‘Upgrade’ delivers delightful shlock

%E2%80%98Upgrade%E2%80%99+delivers+delightful+shlock

Photo courtesy of Blumhouse Productions

If you’re going to make a B-movie the least you can do is make it fun. Thank goodness “Upgrade” does exactly that.

In a near-future setting, Grey Trace (Logan Marshall-Green) is a mechanic for classic automobiles with a distaste for the hyper-technological time he lives in. After repairing a car for a very wealthy tech magnate named Eron (Harrison Gilbertson), he returns the vehicle with his wife Asha (Melanie Vallejo) in tow to introduce her to the eccentric genius. On the ride back, Asha’s automated vehicle is hacked and they crash. A group of masked hit-men kills Asha and uses a tool to paralyze Grey from the neck down. With everything taken from him, Grey is approached by Eron who provides him with an opportunity. Eron can place an experimental device known as STEM into Grey, which will help him regain his ability to operate his limbs, but he can never tell anyone about it. After going through the procedure, Grey is starting to hear voices from STEM (the soft-spoken voice of Simon Maiden) and the system helps him not only to move, but to find the men who killed his wife.

“Upgrade” is a vastly silly movie. Yet it never tries to be something it isn’t. Some of the worst movies on the market are bad B-movies that think they are worthy of being something more. “Upgrade” never thinks it’s more than a fun vehicle for revenge, action and scares. Make no mistake, “Upgrade” is not a full-blown horror movie. But, in a way, its concepts do tend to conjure some rather frightening hypotheticals. “Upgrade” is one part sci-fi revenge thriller, similar to the premise of “Six Million Dollar Man,” and another part existential terror about our increasingly technological world, a la “Black Mirror.” It’s a story that, despite its meandering start and truly goofy moments (an entire segment focused on hacking STEM takes place in a warehouse with a nameless and surprisingly genderless hacker who is surrounded by gesticulating and twitching VR addicts), really does work. Especially considering that most of the film’s tension derives from the fact that the morally centered Grey, who really does want revenge but is averse to killing, is diametrically opposed to the STEM system within him that operates on cold, calculated logic and its directive of protecting Grey at all costs. There’s also plenty of tension surrounding Grey attempts to keep his ability to walk hidden from the people around him, particularly Grey’s attempts at avoiding Detective Cortez (the talented Betty Gabriel) who is investigating his case as she begins to draw lines together between his individual appearances at crime scenes.

“Upgrade” never does anything spectacular with its storytelling, but for the most part it does a really serviceable job. This is mainly thanks to the actors. Logan Marshall-Green is brimming with charisma as the protagonist. His performance as Grey works by being both terrified at STEM’s abilities and also enjoying his regained strength. His banter while fighting is genuinely funny and reminiscent of Spider-Man or Deadpool in a sense. Betty Gabriel also excels as a no-nonsense detective who is both suspicious of Grey and very sympathetic toward his situation. As for the rest of the cast, Simon Maiden’s relaxed, robotic voice as STEM has a both eerie and frightening, but also calming, sound to it. Melanie Vallejo exudes charm and sweet savoir faire, especially compared to her blunt and bone-headed husband. Sadly, she’s fridged in the film’s first 15 minutes: both disappointing from an industry and storytelling perspective, as well as preventing viewers from seeing what a full performance from her in this role would have looked like. Gilbertson is really the weak link. His neurotic, awkward tech guy feels like every single bad interpretation of the archetype, and he sadly doesn’t bring enough to the table, or is perhaps just overacting the part. It is a B-movie, so chewing the scenery is appropriate to an extent, but Gilbertson chomps on it like an overcooked steak.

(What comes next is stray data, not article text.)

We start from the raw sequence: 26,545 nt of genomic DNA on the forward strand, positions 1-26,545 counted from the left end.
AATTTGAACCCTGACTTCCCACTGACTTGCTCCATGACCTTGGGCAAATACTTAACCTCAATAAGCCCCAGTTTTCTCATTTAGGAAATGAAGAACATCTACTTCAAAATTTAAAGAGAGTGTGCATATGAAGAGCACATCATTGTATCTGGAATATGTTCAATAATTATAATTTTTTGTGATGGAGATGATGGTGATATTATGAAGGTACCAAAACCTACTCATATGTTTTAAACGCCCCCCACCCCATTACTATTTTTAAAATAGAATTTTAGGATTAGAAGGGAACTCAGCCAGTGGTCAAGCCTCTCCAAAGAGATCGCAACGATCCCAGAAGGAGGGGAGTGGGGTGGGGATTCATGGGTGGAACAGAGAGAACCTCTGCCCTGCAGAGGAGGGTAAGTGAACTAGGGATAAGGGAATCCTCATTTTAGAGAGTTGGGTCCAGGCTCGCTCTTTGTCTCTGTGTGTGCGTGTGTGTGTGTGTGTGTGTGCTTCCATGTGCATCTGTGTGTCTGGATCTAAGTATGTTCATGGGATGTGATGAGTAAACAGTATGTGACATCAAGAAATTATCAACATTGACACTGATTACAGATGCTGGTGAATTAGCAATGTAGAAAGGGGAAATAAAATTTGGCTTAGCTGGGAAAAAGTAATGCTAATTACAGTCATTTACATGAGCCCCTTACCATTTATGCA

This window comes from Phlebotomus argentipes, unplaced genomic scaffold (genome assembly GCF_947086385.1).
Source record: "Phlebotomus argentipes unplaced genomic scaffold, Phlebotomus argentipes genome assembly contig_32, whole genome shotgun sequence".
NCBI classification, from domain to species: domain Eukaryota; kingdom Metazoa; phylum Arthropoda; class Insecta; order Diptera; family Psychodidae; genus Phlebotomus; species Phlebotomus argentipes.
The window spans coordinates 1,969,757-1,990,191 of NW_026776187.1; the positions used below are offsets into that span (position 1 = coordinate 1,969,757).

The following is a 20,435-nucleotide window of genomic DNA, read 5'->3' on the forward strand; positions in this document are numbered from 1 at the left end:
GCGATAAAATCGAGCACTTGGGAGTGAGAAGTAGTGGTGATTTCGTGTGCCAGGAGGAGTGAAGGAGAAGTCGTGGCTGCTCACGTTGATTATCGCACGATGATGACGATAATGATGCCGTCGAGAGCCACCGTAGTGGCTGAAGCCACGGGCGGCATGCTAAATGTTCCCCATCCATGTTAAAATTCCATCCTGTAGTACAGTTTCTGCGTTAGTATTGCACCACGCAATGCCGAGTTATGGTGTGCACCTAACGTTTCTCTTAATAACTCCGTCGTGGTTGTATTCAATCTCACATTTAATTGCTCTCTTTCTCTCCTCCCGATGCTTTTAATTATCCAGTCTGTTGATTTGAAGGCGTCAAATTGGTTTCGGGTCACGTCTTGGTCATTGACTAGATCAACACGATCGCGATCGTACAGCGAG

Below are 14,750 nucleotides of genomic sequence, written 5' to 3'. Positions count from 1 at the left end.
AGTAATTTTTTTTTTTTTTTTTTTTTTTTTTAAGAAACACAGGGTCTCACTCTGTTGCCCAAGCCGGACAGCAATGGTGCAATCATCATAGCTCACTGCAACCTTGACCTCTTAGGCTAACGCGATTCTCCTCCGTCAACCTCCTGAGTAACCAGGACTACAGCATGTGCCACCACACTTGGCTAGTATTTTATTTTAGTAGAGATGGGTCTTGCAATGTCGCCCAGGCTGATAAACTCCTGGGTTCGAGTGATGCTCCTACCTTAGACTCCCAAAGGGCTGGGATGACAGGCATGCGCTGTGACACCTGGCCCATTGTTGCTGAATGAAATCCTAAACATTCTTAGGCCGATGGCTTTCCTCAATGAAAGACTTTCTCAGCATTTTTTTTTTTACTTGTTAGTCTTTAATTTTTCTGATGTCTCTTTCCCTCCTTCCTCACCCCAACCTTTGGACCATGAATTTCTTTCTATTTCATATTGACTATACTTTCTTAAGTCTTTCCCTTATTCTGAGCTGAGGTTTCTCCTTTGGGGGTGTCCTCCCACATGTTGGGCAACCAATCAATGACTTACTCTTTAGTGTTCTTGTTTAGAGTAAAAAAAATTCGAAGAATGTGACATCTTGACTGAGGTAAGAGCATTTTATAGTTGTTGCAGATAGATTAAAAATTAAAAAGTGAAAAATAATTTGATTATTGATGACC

The film also features brilliant action and fight choreography, which is the best part of the film. The camera moves with the action in a really interesting way, while Marshall-Green gives an awesome physical performance, as his body seems completely controlled by the system now piloting his body. Punches and blocks are done with computerized efficiency as Marshall-Green calls out in stupefied shock at his new abilities. It looks totally unrealistic, but its fit within the film’s rules and Marshall-Green’s hilarious and truly interesting performance make it a blast.

“Upgrade” is not a great movie by any means. It is, however, better than a silly B-movie with this premise has any right to be. It drips with energy and style and houses some really great performances. The script and dialogue is cheesy and occasionally overly dramatic and tonally odd, but these are all just things that one accepts when a B-movie presents itself. “Upgrade” is a surprise, and a welcome one at that.

Rating: 3/5